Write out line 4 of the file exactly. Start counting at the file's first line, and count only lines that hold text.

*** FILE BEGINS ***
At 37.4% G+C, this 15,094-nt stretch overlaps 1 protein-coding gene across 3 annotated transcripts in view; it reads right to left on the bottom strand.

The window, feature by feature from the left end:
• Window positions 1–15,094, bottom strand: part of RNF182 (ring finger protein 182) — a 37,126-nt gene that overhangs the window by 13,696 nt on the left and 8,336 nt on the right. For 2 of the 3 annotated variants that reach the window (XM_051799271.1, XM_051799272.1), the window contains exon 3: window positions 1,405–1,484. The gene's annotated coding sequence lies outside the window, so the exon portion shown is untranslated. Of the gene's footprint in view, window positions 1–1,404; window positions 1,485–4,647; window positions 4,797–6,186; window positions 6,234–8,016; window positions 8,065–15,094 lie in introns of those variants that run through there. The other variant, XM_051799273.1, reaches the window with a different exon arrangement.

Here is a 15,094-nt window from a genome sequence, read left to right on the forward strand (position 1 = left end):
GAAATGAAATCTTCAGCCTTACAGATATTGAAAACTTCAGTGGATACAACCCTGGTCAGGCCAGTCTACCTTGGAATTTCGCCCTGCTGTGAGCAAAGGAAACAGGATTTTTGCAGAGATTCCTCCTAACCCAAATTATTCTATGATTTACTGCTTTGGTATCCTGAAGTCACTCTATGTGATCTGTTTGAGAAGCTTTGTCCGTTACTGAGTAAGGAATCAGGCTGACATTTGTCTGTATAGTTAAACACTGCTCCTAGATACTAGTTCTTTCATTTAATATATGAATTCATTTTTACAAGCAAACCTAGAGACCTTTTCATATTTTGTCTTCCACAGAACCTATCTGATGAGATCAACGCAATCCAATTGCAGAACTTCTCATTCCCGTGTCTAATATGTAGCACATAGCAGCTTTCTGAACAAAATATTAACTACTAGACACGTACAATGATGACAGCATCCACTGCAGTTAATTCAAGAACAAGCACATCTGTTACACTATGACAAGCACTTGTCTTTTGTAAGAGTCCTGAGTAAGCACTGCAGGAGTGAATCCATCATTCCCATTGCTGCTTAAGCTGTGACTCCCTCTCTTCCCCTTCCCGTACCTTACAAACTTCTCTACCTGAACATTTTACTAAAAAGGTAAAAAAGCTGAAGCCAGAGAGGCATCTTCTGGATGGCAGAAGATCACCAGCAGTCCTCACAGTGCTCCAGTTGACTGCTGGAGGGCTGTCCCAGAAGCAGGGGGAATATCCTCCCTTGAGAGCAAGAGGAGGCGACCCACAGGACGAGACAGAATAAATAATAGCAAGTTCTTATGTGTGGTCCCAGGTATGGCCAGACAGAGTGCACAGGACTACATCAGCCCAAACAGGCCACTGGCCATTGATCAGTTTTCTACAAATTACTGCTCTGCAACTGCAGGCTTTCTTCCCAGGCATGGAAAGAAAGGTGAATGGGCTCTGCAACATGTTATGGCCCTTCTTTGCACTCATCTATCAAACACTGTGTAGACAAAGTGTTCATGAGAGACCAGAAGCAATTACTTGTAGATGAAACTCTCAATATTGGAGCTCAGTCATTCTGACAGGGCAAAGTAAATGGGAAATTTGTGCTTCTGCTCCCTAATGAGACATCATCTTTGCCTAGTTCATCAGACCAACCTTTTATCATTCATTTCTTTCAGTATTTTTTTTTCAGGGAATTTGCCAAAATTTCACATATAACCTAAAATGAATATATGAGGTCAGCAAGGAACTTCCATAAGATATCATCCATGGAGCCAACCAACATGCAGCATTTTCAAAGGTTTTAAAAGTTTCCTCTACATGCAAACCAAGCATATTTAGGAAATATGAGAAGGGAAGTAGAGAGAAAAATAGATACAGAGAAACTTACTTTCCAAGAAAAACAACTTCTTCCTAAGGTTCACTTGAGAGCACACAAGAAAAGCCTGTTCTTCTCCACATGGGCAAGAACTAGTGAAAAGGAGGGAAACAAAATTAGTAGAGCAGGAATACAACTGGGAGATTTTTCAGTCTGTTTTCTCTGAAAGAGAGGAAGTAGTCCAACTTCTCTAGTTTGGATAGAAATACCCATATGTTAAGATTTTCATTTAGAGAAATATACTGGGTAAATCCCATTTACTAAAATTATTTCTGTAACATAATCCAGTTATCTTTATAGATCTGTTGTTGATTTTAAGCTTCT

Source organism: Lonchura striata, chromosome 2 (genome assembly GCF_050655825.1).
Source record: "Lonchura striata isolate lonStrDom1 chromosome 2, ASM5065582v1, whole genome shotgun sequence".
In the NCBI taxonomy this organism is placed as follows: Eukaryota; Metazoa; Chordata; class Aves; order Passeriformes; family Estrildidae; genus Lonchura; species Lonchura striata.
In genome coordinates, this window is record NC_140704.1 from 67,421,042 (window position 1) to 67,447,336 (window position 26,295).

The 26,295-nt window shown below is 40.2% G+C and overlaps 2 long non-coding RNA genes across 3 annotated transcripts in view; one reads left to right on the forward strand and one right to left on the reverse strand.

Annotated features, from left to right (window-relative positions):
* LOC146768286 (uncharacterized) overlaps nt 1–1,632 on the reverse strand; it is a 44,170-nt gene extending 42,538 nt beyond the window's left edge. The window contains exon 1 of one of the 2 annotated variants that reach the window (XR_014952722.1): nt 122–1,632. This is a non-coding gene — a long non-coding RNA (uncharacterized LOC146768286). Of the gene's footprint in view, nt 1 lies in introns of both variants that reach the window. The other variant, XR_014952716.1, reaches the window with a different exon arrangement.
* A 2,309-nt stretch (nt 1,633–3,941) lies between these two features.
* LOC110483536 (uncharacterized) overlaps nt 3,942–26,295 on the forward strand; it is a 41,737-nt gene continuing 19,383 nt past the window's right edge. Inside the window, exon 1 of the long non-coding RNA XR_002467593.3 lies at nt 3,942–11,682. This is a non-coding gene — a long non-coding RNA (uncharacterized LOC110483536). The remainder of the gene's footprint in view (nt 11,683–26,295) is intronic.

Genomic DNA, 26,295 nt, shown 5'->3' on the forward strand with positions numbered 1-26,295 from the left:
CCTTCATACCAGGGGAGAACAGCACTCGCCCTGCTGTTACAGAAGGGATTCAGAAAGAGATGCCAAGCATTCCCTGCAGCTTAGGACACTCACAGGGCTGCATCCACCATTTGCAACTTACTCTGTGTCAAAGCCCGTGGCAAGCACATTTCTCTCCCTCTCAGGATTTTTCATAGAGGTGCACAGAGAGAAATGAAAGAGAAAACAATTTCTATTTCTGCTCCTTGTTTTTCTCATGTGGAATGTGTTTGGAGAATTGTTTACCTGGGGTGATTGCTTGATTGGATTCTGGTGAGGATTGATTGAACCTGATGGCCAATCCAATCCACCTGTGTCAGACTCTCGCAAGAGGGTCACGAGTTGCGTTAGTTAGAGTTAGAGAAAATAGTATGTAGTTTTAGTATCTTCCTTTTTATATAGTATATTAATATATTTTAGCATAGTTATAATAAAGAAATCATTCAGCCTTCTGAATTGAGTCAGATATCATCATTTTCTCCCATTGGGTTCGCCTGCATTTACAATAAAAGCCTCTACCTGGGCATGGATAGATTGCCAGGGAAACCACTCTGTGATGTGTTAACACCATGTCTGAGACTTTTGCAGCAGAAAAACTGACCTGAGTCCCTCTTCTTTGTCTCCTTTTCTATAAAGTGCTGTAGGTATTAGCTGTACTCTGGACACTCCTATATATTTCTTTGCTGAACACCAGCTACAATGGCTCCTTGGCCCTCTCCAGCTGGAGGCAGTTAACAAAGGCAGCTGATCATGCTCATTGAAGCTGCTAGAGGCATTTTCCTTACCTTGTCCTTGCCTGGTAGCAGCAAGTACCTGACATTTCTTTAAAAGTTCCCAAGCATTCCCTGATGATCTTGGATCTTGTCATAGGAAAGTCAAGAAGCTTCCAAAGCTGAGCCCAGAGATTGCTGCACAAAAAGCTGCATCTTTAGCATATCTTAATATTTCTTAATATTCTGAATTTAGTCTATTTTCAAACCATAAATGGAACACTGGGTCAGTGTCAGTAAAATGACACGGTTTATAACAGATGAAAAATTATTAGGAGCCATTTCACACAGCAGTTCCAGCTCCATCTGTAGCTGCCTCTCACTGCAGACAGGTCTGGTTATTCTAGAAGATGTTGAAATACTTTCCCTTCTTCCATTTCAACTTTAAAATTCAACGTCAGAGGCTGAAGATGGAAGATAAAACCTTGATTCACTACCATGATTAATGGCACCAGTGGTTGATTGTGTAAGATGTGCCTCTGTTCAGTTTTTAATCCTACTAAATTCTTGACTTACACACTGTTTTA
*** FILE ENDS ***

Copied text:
Here is a 15,094-nt window from a genome sequence, read left to right on the forward strand (position 1 = left end):